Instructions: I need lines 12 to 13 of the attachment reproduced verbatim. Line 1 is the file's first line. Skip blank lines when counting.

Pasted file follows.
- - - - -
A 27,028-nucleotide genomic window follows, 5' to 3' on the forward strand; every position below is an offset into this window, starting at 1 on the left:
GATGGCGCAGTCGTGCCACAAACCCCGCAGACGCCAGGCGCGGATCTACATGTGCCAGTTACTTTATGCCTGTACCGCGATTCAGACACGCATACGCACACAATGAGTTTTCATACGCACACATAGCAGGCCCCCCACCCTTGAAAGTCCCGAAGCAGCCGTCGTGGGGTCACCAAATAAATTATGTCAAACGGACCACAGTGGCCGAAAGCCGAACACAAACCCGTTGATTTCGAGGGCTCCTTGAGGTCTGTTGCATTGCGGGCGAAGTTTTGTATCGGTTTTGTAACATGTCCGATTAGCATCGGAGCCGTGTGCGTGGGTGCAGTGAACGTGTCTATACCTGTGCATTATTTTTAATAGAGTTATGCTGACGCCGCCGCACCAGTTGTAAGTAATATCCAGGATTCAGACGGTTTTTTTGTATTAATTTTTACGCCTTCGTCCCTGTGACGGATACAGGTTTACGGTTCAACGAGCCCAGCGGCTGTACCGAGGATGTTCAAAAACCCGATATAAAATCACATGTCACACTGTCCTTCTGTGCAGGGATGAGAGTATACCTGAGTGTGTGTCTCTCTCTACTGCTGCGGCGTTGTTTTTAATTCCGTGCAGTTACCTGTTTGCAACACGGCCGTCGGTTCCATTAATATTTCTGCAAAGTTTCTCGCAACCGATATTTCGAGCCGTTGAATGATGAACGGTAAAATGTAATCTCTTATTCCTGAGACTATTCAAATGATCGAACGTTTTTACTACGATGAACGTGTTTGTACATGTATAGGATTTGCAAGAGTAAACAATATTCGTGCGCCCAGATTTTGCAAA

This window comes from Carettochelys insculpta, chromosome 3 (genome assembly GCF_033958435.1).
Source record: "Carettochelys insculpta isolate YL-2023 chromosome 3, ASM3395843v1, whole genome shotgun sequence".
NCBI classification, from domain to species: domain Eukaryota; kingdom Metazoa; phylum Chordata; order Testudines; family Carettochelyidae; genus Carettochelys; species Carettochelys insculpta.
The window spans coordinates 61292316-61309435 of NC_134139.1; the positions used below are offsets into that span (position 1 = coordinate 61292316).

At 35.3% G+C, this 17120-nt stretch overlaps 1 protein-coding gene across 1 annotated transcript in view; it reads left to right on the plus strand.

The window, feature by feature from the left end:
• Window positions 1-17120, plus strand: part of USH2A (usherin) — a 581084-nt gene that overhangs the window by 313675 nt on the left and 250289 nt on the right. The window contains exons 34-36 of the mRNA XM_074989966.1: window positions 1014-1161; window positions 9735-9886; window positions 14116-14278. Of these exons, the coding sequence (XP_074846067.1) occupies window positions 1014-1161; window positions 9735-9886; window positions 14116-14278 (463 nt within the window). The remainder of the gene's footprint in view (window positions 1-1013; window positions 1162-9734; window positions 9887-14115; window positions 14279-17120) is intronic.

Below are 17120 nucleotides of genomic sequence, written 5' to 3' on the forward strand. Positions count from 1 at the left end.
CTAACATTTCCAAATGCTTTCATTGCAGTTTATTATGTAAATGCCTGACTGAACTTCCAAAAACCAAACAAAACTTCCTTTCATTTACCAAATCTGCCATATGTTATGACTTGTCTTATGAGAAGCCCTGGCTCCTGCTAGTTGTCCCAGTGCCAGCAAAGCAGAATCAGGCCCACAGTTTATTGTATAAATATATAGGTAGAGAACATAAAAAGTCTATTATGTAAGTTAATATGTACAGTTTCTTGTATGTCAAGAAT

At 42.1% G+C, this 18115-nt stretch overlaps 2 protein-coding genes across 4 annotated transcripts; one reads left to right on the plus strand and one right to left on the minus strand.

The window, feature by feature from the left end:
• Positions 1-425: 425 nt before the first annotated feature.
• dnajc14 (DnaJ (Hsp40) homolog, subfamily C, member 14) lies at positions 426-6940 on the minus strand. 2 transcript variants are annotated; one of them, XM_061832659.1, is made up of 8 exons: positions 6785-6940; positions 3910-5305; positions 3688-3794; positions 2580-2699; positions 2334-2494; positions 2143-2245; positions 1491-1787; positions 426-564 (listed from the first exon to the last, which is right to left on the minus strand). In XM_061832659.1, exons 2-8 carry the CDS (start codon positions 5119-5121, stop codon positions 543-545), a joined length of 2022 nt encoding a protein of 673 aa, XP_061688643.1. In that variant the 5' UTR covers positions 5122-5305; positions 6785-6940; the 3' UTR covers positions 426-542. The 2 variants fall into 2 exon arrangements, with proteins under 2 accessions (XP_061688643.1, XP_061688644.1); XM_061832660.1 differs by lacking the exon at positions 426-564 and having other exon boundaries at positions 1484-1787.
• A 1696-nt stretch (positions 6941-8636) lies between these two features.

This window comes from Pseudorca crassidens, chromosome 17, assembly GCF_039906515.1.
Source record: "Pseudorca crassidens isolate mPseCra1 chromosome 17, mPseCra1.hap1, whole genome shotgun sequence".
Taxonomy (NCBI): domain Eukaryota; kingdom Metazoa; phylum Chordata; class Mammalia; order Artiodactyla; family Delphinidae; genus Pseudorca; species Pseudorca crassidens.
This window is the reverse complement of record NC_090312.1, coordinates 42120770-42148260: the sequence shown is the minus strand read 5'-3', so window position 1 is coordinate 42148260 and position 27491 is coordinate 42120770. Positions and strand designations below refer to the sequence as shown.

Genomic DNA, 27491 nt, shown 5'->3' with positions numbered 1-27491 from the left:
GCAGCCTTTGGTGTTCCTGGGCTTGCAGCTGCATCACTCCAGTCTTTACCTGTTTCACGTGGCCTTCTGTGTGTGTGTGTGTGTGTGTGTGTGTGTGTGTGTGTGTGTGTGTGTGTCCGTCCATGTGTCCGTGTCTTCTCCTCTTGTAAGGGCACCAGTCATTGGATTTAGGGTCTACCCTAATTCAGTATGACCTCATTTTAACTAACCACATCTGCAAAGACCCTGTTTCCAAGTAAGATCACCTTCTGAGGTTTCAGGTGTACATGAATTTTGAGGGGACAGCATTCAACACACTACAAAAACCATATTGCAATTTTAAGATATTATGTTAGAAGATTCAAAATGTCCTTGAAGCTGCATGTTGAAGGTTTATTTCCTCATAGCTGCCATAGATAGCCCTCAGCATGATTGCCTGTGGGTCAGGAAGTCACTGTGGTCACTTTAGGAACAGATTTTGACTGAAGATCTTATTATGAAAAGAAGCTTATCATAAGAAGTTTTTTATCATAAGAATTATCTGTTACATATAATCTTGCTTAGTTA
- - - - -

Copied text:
At 42.1% G+C, this 18115-nt stretch overlaps 2 protein-coding genes across 4 annotated transcripts; one reads left to right on the plus strand and one right to left on the minus strand.

The window, feature by feature from the left end: